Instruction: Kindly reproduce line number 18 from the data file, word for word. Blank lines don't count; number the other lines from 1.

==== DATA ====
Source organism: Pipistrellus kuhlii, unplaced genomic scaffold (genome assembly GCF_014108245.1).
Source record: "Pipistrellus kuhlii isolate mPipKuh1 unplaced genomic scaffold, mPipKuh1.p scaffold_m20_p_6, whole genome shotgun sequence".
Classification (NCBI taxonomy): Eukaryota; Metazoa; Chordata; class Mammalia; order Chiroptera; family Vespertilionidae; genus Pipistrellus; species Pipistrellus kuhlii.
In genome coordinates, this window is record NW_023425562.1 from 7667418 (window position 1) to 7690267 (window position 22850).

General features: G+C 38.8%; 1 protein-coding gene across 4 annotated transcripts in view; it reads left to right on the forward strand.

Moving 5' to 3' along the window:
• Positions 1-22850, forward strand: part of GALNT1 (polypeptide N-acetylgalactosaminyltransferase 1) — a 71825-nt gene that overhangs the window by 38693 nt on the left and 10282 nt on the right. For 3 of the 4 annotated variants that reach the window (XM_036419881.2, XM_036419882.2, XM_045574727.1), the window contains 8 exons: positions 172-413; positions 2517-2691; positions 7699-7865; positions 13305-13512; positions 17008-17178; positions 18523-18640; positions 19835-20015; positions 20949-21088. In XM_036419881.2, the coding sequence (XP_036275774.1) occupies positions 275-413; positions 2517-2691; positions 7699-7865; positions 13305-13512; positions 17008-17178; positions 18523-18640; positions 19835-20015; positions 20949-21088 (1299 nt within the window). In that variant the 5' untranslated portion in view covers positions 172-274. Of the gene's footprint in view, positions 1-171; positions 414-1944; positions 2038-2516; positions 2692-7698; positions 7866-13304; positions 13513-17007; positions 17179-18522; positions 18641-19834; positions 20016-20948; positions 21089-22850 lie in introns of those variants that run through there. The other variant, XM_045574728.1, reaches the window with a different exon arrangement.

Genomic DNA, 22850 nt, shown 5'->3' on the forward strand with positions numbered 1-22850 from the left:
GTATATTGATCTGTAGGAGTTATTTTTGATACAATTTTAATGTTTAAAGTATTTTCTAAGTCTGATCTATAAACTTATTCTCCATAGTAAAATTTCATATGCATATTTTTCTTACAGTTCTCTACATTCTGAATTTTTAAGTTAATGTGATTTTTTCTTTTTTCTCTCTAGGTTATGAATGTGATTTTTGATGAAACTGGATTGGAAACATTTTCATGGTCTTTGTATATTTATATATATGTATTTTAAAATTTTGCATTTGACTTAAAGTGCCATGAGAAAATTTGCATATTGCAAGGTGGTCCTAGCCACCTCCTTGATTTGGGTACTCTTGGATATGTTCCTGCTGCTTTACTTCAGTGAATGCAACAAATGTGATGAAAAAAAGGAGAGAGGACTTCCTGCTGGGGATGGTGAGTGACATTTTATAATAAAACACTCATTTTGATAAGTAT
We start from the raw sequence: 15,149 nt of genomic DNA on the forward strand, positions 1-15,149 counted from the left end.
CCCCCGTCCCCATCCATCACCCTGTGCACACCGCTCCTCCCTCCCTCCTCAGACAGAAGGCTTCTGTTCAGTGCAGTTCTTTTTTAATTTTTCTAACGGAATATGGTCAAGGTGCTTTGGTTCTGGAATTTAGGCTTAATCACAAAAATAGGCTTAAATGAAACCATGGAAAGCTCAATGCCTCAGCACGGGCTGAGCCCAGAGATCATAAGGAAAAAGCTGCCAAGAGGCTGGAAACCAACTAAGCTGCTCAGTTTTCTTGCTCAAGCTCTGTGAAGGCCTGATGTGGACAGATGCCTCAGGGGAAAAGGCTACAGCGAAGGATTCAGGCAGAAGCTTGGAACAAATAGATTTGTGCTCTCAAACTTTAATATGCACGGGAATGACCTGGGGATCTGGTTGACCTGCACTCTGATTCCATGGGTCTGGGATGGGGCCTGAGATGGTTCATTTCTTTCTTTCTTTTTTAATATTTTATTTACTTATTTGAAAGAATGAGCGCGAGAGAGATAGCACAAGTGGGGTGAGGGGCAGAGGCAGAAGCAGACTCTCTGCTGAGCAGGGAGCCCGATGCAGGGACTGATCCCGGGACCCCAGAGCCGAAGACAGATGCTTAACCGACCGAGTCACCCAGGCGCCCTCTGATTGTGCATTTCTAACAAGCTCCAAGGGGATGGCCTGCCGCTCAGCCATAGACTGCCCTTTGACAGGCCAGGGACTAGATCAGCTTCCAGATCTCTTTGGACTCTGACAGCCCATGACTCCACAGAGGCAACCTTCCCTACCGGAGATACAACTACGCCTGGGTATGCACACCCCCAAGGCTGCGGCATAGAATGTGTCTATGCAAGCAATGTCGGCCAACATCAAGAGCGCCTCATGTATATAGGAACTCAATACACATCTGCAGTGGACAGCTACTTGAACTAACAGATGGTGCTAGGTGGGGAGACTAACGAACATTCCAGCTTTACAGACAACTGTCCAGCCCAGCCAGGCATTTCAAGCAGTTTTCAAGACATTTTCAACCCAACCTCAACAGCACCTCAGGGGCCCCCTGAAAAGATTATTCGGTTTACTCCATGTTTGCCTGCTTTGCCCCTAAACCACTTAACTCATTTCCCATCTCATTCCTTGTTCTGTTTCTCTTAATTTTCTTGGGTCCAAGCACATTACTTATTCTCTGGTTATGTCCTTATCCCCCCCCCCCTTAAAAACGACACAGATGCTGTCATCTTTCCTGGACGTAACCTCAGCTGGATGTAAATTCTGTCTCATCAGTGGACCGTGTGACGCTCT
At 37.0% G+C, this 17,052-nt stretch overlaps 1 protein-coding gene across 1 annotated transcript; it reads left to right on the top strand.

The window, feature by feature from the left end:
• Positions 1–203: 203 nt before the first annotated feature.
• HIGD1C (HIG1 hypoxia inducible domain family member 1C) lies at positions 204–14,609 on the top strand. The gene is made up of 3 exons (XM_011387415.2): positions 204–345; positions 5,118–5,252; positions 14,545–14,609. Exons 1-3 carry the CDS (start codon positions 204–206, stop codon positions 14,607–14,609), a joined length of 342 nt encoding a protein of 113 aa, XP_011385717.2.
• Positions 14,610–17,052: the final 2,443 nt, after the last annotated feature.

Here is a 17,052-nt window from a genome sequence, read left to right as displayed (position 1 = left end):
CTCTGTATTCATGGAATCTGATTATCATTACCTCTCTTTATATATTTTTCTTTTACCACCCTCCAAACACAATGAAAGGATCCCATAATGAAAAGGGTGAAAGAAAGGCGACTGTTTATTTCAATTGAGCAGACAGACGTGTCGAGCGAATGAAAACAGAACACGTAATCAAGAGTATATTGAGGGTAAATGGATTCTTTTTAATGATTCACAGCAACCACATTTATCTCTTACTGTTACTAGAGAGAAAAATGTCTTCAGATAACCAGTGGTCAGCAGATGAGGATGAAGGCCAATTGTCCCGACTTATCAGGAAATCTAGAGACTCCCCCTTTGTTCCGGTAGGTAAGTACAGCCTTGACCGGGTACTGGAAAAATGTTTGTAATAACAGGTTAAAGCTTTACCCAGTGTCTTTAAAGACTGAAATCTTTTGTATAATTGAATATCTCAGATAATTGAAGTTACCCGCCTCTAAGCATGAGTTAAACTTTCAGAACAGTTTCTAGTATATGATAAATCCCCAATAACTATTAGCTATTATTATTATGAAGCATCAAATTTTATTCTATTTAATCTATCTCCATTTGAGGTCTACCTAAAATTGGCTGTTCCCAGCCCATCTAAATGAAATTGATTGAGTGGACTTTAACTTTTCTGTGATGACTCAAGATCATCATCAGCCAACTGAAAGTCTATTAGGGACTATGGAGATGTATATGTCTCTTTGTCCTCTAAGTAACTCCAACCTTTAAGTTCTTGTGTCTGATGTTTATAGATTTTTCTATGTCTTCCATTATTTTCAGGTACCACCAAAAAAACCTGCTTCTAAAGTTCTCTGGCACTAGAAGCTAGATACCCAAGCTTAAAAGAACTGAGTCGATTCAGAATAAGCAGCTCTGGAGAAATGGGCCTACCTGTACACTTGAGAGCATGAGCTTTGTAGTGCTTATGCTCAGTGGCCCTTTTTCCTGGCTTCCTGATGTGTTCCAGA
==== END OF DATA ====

CTCTGTATTCATGGAATCTGATTATCATTACCTCTCTTTATATATTTTTCTTTTACCACCCTCCAAACACAATGAAAGGATCCCATAATGAAAAGGGTGAAAGAAAGGCGACTGTTTATTTCAATTGAGCAGACAGACGTGTCGAGCGAATGAAAACAGAACACGTAATCAAGAGTATATTGAGGGTAAATGGATTCTTTTTAATGATTCACAGCAACCACATTTATCTCTTACTGTTACTAGAGAGAAAAATGTCTTCAGATAACCAGTGGTCAGCAGATGAGGATGAAGGCCAATTGTCCCGACTTATCAGGAAATCTAGAGACTCCCCCTTTGTTCCGGTAGGTAAGTACAGCCTTGACCGGGTACTGGAAAAATGTTTGTAATAACAGGTTAAAGCTTTACCCAGTGTCTTTAAAGACTGAAATCTTTTGTATAATTGAATATCTCAGATAATTGAAGTTACCCGCCTCTAAGCATGAGTTAAACTTTCAGAACAGTTTCTAGTATATGATAAATCCCCAATAACTATTAGCTATTATTATTATGAAGCATCAAATTTTATTCTATTTAATCTATCTCCATTTGAGGTCTACCTAAAATTGGCTGTTCCCAGCCCATCTAAATGAAATTGATTGAGTGGACTTTAACTTTTCTGTGATGACTCAAGATCATCATCAGCCAACTGAAAGTCTATTAGGGACTATGGAGATGTATATGTCTCTTTGTCCTCTAAGTAACTCCAACCTTTAAGTTCTTGTGTCTGATGTTTATAGATTTTTCTATGTCTTCCATTATTTTCAGGTACCACCAAAAAAACCTGCTTCTAAAGTTCTCTGGCACTAGAAGCTAGATACCCAAGCTTAAAAGAACTGAGTCGATTCAGAATAAGCAGCTCTGGAGAAATGGGCCTACCTGTACACTTGAGAGCATGAGCTTTGTAGTGCTTATGCTCAGTGGCCCTTTTTCCTGGCTTCCTGATGTGTTCCAGA